- The Washington Times - Sunday, April 26, 2015

A top Democratic moneyman recruited by Hillary Rodham Clinton’s presidential campaign has put fundraising activities on hold, saying he can’t do it with a clear conscience because the former secretary of state has too many unanswered questions swirling around her.

New York businessman Jon Cooper, who Team Clinton enlisted for its elite corps of early fundraisers known as “HillStarters,” said that he decided not to tap his donor network for Mrs. Clinton because she hasn’t provided enough answers about foreign donations to the Clinton Foundation while she ran the State Department, her exclusive use of private email for official business as America’s top diplomat and her commitment to liberal priorities.

“I’m officially on the fence,” said Mr. Cooper, a bundler for President Obama’s campaigns who is active in Democratic politics in New York, which Mrs. Clinton represented in the U.S. Senate and where she has set up her campaign headquarters.

Mr. Cooper said he was writing a fundraising email to the roughly 10,000 people in his network when he realized that his heart wasn’t in it.

“I was sitting there trying to draft the email, and I just couldn’t do it,” he told The Washington Times.

Mr. Cooper, who is openly gay and married to longtime partner Robert Cooper, said he was disappointed with how long it took Mrs. Clinton to support gay marriage as a constitutional right plus her reluctance to back a liberal economic agenda, including raising the federal minimum wage.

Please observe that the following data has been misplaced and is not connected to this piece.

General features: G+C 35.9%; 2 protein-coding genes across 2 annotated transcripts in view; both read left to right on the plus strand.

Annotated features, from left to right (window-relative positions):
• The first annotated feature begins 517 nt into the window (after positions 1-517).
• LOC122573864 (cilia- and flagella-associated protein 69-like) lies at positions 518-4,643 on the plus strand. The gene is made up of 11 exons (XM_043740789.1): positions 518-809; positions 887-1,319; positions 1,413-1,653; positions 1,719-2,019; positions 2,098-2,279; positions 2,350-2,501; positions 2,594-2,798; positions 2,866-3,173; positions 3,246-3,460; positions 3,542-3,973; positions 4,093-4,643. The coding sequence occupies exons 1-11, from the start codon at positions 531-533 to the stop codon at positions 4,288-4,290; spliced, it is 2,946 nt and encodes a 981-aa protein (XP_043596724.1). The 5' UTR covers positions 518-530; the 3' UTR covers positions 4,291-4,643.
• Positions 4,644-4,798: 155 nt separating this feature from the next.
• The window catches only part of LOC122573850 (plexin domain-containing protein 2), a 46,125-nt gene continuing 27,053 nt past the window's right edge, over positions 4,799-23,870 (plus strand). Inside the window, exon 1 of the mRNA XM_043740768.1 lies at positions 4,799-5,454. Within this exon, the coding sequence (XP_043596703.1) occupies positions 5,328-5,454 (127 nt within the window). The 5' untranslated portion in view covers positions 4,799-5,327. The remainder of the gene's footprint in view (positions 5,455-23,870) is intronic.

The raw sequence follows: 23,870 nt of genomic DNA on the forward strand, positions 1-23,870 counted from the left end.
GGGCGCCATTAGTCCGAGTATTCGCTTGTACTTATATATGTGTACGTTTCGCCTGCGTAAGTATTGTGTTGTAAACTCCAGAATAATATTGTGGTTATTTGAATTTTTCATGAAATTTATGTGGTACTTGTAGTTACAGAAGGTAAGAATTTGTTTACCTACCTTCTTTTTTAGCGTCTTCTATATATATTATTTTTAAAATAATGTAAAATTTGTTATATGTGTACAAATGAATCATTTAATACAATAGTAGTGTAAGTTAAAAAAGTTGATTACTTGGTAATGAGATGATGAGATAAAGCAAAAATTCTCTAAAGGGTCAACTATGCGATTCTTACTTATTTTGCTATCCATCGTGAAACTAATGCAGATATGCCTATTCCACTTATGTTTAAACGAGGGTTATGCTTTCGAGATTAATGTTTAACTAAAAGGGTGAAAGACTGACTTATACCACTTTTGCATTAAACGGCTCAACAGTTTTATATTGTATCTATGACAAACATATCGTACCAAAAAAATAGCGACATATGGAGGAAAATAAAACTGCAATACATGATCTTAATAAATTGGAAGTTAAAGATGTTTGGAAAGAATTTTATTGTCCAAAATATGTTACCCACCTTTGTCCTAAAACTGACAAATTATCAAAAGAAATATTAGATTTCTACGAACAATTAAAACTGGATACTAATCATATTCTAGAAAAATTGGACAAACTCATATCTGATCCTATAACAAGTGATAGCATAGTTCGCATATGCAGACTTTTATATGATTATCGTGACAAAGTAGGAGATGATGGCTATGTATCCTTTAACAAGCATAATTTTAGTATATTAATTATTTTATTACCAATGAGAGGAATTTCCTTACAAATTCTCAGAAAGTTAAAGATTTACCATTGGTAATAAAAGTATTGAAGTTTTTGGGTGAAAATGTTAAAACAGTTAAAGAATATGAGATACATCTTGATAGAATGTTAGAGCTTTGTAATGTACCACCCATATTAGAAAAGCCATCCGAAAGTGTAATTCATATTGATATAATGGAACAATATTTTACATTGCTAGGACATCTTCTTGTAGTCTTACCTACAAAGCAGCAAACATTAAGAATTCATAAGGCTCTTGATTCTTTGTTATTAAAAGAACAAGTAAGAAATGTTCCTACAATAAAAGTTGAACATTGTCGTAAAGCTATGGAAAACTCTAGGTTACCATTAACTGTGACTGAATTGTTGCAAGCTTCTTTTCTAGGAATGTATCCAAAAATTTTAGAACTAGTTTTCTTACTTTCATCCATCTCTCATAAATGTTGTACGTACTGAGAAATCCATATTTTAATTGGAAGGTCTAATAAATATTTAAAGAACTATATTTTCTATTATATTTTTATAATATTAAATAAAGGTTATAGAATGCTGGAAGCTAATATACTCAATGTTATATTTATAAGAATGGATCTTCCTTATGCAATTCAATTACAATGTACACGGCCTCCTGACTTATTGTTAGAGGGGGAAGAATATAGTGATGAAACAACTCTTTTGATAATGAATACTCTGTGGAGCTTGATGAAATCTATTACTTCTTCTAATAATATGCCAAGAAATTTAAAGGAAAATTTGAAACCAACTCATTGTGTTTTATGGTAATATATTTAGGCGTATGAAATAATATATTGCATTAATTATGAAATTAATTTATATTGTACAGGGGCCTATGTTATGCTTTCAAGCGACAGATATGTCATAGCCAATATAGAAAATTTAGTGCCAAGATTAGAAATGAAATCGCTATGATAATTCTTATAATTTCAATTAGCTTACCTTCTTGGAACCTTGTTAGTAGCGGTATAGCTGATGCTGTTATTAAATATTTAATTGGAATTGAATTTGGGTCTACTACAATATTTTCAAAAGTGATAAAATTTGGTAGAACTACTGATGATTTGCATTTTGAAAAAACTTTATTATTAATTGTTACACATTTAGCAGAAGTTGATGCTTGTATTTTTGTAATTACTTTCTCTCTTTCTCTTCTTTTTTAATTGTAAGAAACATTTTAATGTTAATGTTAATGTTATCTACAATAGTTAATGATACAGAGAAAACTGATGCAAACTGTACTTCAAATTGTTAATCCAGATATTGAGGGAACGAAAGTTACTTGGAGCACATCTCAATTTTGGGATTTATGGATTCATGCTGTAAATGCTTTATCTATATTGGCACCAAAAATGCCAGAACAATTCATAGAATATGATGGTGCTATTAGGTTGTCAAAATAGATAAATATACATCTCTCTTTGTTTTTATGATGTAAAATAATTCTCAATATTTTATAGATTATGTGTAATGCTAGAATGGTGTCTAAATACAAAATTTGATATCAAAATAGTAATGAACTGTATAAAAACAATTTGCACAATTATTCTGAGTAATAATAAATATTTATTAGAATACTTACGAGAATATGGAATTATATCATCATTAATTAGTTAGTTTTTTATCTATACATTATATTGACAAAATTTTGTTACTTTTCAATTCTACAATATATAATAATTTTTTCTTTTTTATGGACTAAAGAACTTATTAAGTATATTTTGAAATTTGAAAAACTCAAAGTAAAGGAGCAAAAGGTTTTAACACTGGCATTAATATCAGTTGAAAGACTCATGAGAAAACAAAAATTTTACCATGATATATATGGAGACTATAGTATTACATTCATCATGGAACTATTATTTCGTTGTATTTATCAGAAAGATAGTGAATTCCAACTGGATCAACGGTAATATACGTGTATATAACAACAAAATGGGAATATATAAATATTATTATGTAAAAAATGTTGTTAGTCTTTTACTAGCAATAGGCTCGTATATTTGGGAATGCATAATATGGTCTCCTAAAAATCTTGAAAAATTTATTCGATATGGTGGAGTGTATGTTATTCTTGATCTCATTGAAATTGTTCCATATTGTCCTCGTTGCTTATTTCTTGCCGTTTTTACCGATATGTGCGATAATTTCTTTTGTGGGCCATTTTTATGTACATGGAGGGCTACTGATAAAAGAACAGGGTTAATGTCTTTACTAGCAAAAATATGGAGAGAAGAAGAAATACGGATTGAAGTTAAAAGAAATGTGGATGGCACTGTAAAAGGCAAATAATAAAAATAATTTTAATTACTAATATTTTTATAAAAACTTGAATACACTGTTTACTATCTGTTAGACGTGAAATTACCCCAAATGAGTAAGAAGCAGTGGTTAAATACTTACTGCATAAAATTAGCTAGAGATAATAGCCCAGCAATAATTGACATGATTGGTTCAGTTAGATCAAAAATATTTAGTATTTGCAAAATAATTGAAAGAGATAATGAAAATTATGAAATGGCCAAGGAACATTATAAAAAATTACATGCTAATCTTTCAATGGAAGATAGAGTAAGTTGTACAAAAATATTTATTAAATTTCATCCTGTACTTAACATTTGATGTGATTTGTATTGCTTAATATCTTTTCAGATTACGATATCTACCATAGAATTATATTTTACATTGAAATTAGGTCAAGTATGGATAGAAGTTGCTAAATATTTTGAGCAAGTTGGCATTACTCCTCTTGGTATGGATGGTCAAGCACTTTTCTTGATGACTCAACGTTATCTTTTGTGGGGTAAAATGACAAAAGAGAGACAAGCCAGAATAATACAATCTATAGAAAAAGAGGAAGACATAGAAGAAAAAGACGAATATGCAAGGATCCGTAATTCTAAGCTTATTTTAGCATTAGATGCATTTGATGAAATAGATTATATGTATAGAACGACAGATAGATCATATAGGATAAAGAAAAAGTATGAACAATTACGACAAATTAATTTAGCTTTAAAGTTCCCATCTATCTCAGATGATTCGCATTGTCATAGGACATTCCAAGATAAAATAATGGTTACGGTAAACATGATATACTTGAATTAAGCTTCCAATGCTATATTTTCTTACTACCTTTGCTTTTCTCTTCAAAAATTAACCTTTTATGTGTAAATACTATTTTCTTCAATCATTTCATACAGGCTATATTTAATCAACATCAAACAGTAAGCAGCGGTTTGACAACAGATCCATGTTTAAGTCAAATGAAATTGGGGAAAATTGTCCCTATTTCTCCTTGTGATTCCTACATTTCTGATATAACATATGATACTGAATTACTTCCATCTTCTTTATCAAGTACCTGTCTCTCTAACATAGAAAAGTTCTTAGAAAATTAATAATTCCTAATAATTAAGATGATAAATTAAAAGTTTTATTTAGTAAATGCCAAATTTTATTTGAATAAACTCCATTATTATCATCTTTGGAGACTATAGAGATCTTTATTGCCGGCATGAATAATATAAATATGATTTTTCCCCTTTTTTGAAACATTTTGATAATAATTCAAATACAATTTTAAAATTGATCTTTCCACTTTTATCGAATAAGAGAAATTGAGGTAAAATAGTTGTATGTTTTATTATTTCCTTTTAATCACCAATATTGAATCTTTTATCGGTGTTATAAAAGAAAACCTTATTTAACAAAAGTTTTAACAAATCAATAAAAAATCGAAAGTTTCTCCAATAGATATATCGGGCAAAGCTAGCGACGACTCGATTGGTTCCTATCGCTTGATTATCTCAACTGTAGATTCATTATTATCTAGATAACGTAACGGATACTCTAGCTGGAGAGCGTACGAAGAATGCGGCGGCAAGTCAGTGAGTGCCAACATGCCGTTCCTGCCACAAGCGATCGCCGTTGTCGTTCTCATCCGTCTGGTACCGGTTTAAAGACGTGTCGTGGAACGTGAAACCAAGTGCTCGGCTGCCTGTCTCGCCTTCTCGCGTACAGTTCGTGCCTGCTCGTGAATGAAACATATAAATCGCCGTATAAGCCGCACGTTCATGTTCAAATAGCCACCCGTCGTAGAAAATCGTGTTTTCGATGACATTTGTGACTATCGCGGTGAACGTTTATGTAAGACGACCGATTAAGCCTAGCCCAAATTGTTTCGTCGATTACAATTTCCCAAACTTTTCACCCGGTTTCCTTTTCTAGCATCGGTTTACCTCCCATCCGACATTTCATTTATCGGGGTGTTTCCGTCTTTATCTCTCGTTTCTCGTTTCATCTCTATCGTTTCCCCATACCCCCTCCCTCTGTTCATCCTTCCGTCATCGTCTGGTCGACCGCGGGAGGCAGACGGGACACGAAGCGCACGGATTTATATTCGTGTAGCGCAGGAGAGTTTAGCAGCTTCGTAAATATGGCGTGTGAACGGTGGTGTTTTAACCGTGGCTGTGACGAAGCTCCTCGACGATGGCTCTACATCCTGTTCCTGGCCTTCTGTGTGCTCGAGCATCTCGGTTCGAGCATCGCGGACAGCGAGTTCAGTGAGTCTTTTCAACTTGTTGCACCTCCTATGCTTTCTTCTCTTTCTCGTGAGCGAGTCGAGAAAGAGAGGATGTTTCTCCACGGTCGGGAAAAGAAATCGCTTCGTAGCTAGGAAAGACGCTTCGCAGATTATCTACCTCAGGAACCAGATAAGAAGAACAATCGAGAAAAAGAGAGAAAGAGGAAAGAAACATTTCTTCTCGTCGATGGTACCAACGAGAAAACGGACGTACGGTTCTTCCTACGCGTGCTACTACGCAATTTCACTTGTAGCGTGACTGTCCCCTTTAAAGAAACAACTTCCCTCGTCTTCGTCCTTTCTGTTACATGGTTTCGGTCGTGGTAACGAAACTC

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But his concerns about Mrs. Clinton only deepened with revelations about potential conflicts of interest from the Clinton Foundation pocketing donations from foreign entities with business pending before the State Department and her use of a private email in office that may have violated federal open records laws.

“It’s just the drip, drip, drip that is a little concerning, and I just wish that there would have been a more forceful response from the Clinton campaign to some of this,” he said.

He hasn’t ruled out eventually supporting Mrs. Clinton, especially if, as expected, she wins the Democratic presidential nomination. And the Clinton campaign likely will still benefit from a powerful fundraising operation, despite Mr. Cooper’s early absence from the effort.

But Mr. Cooper’s misgivings, and his willingness to make them public, underscores a growing angst in the upper echelon of the Democratic Party about the Clinton campaign.

“I’m not saying there are any inherent weakness[es] in Hillary as a candidate, but there are some valid questions that are being raised by good people, and I think we need to have better answers to some of these questions,” said Mr. Cooper.

“I would have hoped there would have been a strong and forceful and complete and detailed response to the questions that were raised,” he said. “That’s a sign that they still need to do a bit of a better job in the top organizational structure of the campaign. They don’t really have complete answers to these questions.”

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He is among a growing chorus of party insiders calling for a credible challenger to enter the primary race against Mrs. Clinton, either to provide a viable liberal alternative or at least to test Mrs. Clinton in preparation for a general election contest.